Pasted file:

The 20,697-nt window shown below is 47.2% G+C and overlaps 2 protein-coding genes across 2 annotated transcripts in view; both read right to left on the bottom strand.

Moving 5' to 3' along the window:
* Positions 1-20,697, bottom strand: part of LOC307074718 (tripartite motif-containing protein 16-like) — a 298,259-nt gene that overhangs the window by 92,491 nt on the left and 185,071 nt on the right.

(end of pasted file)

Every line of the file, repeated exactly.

The 20,697-nt window shown below is 47.2% G+C and overlaps 2 protein-coding genes across 2 annotated transcripts in view; both read right to left on the bottom strand.

Moving 5' to 3' along the window:
* Positions 1-20,697, bottom strand: part of LOC307074718 (tripartite motif-containing protein 16-like) — a 298,259-nt gene that overhangs the window by 92,491 nt on the left and 185,071 nt on the right.